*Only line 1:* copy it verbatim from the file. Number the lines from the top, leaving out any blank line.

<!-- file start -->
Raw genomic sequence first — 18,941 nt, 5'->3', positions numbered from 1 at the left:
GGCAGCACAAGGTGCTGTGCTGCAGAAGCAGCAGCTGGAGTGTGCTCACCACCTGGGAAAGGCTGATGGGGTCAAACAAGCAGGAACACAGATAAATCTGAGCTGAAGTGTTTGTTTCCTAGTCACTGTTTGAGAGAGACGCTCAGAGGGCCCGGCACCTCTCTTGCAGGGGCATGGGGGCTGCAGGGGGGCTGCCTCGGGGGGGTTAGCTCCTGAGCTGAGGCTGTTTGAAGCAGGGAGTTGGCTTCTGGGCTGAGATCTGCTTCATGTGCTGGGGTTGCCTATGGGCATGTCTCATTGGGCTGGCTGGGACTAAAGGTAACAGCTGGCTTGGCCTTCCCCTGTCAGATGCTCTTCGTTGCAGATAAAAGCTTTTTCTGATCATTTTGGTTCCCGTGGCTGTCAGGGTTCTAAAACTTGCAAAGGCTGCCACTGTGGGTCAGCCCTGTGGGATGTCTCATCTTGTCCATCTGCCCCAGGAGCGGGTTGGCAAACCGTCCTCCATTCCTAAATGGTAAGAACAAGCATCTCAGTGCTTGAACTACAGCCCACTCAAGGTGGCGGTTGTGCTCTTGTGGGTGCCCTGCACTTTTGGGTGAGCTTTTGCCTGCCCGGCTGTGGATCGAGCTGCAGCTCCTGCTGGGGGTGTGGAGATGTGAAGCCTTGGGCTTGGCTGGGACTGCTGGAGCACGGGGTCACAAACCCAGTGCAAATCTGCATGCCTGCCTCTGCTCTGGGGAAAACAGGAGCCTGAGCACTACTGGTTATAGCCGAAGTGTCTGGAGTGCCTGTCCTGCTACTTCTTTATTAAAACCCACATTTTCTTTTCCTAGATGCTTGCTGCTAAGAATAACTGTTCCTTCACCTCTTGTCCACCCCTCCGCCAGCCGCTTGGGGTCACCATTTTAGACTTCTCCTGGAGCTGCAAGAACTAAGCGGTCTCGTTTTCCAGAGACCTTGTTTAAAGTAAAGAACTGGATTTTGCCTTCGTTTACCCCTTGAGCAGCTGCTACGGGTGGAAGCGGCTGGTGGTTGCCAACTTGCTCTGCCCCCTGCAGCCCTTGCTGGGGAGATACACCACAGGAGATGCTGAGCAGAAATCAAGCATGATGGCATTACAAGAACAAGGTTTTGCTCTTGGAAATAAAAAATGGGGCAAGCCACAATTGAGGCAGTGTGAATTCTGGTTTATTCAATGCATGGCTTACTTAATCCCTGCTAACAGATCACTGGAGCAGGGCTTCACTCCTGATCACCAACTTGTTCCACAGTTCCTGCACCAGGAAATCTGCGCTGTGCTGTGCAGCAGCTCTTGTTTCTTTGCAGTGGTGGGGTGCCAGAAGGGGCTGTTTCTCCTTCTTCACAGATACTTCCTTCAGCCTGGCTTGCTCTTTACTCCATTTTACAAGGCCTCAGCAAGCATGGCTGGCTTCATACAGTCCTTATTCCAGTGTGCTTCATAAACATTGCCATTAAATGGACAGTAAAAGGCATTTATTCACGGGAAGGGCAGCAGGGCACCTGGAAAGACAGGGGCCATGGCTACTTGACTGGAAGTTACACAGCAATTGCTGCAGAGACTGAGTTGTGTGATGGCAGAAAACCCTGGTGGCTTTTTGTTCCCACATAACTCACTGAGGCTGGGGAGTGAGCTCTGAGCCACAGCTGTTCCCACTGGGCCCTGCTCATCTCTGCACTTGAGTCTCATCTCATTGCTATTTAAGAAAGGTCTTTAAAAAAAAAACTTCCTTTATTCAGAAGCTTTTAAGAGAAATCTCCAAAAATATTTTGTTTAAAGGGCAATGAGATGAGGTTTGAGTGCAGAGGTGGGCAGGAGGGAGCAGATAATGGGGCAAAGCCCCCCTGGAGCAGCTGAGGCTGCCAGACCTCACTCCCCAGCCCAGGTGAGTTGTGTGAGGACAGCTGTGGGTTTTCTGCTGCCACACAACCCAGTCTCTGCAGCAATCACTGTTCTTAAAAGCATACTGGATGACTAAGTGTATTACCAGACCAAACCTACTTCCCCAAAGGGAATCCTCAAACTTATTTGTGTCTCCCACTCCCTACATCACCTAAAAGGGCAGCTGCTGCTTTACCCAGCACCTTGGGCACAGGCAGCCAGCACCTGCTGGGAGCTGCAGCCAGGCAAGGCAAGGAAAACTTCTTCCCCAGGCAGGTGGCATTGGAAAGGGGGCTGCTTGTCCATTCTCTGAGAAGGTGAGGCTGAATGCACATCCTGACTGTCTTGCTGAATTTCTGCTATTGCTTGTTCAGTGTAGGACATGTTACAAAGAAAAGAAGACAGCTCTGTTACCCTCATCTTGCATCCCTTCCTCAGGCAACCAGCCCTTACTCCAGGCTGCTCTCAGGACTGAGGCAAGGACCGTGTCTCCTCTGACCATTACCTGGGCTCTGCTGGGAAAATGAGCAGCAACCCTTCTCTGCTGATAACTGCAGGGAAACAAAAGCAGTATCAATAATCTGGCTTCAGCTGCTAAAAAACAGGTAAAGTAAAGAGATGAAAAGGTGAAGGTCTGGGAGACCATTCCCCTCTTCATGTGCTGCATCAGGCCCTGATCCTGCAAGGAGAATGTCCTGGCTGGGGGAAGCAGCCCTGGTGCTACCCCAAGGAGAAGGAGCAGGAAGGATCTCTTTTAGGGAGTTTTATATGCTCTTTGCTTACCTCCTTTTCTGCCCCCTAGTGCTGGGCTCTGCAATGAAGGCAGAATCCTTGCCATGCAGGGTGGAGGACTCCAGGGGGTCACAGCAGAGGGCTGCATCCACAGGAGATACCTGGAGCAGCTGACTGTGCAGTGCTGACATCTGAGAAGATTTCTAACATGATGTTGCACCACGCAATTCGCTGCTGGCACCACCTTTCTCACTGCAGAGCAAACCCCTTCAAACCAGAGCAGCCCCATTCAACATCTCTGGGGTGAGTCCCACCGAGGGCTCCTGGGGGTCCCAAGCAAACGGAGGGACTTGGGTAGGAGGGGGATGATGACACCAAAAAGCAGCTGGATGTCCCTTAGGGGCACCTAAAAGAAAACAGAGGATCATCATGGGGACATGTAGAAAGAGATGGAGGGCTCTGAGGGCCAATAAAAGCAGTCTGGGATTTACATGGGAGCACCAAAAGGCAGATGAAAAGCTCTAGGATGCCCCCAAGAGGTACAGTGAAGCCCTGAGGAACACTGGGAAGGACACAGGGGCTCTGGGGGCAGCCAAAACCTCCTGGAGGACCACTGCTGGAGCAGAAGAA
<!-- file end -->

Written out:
Raw genomic sequence first — 18,941 nt, 5'->3', positions numbered from 1 at the left: